And since these objective elements of the missionary call are best measured in community (since left to ourselves we typically grade ourselves on a curve), a person trying to discern whether or not to go needs to do so by fully involving their local church and particularly the leadership throughout the process. Paul and Timothy were known and loved by their fellow church members, were tested, approved and then sent out by them to do the work of missions. One of the great tragedies in missions today is that many missionaries operate completely independently from a local church body back in their home countries and this leads to all kinds of problems. 

So, practically-speaking, what should a person who is interested in trying to discern a call to missions actually do in order to explore this further?

6 suggestions

  1. Be a good church member. Get to know those in the church who are different than you and serve in various ministry capacities. Ask the leadership for feedback on both your life and spiritual giftings.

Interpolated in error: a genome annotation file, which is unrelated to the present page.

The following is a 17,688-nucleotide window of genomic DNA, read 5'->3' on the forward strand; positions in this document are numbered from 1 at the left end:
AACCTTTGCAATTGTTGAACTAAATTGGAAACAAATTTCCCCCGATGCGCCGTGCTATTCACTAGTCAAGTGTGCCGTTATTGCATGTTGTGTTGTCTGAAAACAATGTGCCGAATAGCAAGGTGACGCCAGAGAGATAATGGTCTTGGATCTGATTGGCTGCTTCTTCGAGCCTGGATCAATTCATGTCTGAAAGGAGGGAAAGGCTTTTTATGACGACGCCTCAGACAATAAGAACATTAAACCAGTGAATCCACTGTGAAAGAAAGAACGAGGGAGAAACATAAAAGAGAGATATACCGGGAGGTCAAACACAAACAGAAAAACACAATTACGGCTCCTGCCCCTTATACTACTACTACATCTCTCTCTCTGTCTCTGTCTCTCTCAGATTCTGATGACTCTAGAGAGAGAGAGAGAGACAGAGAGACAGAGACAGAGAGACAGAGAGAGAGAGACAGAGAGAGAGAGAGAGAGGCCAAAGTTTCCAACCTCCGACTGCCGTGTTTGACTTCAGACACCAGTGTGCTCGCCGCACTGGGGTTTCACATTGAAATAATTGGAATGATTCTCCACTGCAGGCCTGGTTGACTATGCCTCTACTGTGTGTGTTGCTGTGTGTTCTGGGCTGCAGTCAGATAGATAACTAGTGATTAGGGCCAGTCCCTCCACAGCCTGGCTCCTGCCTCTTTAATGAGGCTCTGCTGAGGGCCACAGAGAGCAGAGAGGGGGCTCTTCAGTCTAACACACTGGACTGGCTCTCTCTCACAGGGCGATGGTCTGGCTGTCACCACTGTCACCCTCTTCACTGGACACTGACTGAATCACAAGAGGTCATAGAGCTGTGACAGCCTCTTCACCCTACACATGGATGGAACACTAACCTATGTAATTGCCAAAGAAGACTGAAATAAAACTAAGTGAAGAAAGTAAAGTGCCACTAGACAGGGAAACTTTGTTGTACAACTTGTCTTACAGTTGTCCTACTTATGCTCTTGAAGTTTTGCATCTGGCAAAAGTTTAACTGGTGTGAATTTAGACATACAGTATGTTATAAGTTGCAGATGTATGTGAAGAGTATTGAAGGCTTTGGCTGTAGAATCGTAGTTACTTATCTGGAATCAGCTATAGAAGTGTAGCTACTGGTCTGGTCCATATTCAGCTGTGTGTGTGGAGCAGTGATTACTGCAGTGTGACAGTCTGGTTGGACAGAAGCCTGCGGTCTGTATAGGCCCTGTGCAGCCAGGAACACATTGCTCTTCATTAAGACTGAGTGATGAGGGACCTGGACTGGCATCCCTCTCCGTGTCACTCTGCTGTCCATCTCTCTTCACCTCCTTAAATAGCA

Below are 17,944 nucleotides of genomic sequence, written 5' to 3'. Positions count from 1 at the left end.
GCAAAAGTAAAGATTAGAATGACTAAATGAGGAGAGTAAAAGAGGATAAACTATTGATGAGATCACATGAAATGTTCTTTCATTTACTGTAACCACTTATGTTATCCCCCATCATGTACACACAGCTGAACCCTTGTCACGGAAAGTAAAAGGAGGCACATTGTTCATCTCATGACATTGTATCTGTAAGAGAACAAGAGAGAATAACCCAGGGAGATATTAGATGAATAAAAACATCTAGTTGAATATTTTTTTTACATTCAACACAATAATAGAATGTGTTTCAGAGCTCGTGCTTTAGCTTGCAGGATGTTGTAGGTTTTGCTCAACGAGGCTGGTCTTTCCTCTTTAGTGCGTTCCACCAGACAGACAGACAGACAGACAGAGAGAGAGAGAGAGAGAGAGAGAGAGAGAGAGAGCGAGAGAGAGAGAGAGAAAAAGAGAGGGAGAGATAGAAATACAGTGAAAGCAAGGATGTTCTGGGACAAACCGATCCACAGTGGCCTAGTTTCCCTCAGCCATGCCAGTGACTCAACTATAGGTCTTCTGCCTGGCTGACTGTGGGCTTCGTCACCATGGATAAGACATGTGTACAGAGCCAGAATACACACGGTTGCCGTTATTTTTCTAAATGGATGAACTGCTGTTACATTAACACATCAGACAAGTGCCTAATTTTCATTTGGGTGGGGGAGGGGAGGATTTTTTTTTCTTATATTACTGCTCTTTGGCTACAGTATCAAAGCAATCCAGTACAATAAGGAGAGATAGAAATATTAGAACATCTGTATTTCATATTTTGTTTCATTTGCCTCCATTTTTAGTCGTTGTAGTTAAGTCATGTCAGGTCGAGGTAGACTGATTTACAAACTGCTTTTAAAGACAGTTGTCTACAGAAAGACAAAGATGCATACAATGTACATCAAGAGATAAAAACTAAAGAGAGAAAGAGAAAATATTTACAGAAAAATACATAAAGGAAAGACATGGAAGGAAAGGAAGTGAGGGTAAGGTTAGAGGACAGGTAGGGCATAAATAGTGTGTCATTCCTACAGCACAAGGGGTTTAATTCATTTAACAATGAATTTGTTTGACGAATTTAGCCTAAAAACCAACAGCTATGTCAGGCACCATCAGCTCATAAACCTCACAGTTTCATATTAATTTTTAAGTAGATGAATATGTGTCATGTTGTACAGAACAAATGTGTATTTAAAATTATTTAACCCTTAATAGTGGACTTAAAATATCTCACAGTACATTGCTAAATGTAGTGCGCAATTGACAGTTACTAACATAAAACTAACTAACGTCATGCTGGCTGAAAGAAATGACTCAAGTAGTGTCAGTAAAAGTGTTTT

1. Learn and appropriate the grand narrative of the Bible so that you can better articulate the gospel message to others. And then actually portion out some time each week to share the gospel and/or read the Bible with non-believers.
  1. Become an expert in the doctrine of the church. Since the goal of missions is the planting of churches among those who have little to no access to the gospel, then you need to know what the Bible teaches about what a church is and does.
  1. Pray, fast and read good books (Ex: Operation World, Let the Nations Be Glad, Missions by Andy Johnson).
  1. Go on a short-term trip with others from CCC.
  1. Go on a medium-term assignment (6 months to 2 years) to see what daily life is really like in a cross-cultural setting.

God is infinitely worthy of being worshipped by all peoples. May more and more people from our own congregation pray, give and ultimately go so that those who have never heard might enter into the joy of their Master.